The lack of immunity to European disease, an outcome of a particular relationship with nature that did not expose them to animal diseases and build genetic immunity over time, is characterized in these narratives as weakness. Describing the colonial conquest in these terms displaces the violent act onto the microbe and attributes a racial superiority to a particular genetics produced by living at close quarters with animals. In this accounting of history, microbes remake human genetics to create cultural power. Although the genetic perspective came centuries after the colonial encounter of the Americas, the social effect of disease was known at the time. Some saw it as an unfortunate consequence of cohabitation, but to others it embodied divine will. As one Methodist minister declared, "Providence designed the extermination of the Indians and that it would be a good thing to introduce the small-pox among them!" — an opinion assumed to be shared by "most white people living in the interior of the country." Vulnerability to disease was equated with weakness and the devaluing of human life.
Perhaps the overdetermined fear of bioterrorism in the United States can be partly explained by the belief that the nation itself was constituted through the spread of disease. William H. McNeill and Alfred W. Crosby describe the devastation that smallpox brought to native people in the Americas as it spread ahead of the colonizing powers. Crosby estimates that native populations in what is now the United States were once comparable in size to the populations of Aztecs and Incans at the time of European contact. Though rich in resources, the fertile areas of the Southeast were comparatively deserted when white settlers arrived from France and Virginia. With no evidence of major ecological shifts, it seems likely that disease was the cause of this depopulation. Because smallpox lingers in the body for up to two weeks before causing symptoms, the virus could have been carried along trade routes or between settlements in asymptomatic bodies, both European and Native American. Smallpox created the conditions for conquest. Current inhabitants of North America need not look far to see that disease can play a powerful role in changing regimes and shifting the undercurrents of war.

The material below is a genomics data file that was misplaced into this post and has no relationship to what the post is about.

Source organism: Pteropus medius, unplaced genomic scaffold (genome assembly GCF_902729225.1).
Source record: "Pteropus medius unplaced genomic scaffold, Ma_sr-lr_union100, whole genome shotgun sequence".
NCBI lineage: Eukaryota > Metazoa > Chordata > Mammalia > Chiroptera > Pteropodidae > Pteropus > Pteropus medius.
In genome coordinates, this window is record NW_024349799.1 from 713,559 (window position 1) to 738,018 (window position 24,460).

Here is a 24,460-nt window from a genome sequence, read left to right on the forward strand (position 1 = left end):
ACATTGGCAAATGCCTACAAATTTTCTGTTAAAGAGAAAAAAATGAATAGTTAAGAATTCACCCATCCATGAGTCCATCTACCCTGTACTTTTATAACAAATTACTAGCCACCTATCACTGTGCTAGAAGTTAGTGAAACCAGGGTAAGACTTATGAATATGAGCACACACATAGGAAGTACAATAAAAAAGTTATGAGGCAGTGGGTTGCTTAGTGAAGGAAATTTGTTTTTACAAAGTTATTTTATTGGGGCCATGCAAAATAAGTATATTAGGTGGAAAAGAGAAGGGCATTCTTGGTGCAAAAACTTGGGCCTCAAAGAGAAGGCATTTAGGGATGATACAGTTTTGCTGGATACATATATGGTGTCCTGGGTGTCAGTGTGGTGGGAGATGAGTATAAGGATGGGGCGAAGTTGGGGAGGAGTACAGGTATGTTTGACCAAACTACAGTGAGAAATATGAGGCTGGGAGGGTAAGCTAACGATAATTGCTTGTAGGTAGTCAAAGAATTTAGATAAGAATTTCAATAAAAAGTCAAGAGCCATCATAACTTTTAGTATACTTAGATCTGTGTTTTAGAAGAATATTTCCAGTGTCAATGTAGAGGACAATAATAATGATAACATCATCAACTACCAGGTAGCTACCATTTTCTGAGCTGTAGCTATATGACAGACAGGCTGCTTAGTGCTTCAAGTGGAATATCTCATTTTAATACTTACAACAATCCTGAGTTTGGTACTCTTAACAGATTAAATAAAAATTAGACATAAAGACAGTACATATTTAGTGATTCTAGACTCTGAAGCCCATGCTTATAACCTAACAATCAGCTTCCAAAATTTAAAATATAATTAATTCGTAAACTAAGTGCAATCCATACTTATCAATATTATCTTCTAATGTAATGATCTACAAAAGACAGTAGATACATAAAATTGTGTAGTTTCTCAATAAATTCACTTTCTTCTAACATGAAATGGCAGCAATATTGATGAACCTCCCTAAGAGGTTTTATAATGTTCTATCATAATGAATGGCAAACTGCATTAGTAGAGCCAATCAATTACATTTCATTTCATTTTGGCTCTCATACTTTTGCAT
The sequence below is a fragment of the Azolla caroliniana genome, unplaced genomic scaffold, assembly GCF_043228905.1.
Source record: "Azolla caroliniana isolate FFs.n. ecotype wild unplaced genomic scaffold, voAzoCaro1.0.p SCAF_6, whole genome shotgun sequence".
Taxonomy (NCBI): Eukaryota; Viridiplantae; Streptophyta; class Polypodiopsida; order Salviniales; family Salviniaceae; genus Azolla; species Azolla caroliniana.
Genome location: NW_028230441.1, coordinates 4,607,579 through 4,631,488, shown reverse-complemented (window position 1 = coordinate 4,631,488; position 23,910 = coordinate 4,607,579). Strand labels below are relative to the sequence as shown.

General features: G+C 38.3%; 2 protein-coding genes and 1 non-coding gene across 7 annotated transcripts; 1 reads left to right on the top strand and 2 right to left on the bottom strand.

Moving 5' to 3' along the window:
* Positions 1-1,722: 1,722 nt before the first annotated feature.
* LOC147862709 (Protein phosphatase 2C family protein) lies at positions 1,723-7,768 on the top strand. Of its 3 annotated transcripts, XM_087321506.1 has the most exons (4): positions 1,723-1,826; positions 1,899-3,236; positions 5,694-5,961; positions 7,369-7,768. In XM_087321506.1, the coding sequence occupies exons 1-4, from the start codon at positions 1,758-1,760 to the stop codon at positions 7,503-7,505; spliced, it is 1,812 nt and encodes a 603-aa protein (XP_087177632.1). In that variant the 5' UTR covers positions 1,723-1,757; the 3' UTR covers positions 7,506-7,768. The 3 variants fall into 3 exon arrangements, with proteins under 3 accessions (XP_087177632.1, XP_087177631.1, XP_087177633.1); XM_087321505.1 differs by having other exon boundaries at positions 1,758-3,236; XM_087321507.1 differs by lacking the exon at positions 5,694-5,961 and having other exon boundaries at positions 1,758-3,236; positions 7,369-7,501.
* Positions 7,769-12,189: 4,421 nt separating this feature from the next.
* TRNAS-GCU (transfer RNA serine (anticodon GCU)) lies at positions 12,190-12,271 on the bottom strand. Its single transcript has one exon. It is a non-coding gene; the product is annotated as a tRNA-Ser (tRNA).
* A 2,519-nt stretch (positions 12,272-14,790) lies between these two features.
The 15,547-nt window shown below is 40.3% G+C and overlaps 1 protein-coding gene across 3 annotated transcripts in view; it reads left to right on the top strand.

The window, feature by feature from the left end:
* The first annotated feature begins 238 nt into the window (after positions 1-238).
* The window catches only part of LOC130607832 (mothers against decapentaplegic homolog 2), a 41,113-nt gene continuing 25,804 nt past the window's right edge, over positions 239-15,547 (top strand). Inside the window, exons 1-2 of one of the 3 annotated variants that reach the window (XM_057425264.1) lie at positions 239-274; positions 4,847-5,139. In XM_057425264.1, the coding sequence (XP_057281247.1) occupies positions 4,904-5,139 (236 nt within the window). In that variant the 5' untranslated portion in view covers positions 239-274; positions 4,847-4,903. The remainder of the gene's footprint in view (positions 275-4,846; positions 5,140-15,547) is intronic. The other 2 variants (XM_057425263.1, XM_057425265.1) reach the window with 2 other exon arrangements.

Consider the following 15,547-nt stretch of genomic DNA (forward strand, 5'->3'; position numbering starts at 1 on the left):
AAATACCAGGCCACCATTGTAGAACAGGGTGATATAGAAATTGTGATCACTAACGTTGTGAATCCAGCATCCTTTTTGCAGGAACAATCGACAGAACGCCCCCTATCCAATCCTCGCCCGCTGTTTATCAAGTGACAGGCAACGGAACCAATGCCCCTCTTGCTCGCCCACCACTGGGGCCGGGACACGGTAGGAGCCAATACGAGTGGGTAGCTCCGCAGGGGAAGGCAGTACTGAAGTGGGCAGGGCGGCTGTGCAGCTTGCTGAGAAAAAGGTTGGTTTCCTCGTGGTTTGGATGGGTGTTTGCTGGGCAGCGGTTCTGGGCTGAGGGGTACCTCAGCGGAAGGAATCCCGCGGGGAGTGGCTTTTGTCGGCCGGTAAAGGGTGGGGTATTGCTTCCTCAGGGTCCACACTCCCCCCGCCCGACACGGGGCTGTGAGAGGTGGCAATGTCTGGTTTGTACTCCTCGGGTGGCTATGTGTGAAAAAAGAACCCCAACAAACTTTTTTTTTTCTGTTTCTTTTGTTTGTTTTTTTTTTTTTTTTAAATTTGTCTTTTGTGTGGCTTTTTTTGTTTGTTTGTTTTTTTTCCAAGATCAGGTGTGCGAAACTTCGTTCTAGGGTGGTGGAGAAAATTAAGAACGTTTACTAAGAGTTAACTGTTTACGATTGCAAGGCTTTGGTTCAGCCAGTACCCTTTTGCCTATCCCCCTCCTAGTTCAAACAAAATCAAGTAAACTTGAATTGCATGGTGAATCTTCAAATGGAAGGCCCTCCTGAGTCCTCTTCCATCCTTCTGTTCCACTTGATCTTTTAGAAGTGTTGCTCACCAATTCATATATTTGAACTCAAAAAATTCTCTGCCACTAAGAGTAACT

From this naturalized dynamic of racial warfare also emerge accounts of smallpox being manipulated as a weapon of war. The legend of British soldiers passing smallpox-contaminated blankets to native tribes in the Ohio Valley during the French and Indian War is often cited as an example of the early use of biological weapons. Though historians question whether a deliberate strategy of biological infection was ever used successfully (because smallpox was already known to be sweeping through native populations), the British may have attempted it. In 1763, when the Delawares laid siege to Fort Pitt for more than a month, the British general Jeffrey Amherst suggested, "Could it not be contrived to send the small pox among the disaffected tribes of Indians? We must on this occasion use every stratagem in our power to reduce them." Colonel Henry Bouquet offered to "try to inoculate the bastards with some blankets that may fall into their hands, and take care not to get the disease myself." Notably, the flight of people from nearby communities to Fort Pitt for refuge had led to cramped quarters that facilitated the spread of disease. The officer in command of the fort wrote, "We are so crowded in the fort that I fear disease ...; the smallpox is among us." The soldiers sought a measure of justice by transferring the disease that was crippling them to their enemies.
Excerpted from Germ Wars by Melanie Armstrong. Copyright © 2017 The Regents of the University of California. Excerpted by permission of UNIVERSITY OF CALIFORNIA PRESS.
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Table of Contents
Introduction: Political Ecologies of Bioterror 1
1 "Smallpox Is Dead": The Public Health Campaign to (Almost) Eradicate a Species 30
2 Microbes for War and Peace: On the Military Origins of Containment 68
3 The Wild Microbiological West: Fighting Ticks and Weighing Risks 97
4 Agents of Care: Bioterrorism Preparedness at the CDC 139
5 Simulation Science: Securing the Future 167
6 Bioterror Borderlands: Of Nature and Nation 203
Conclusion: "Freaked Out Yet?" 223
Selected Bibliography 263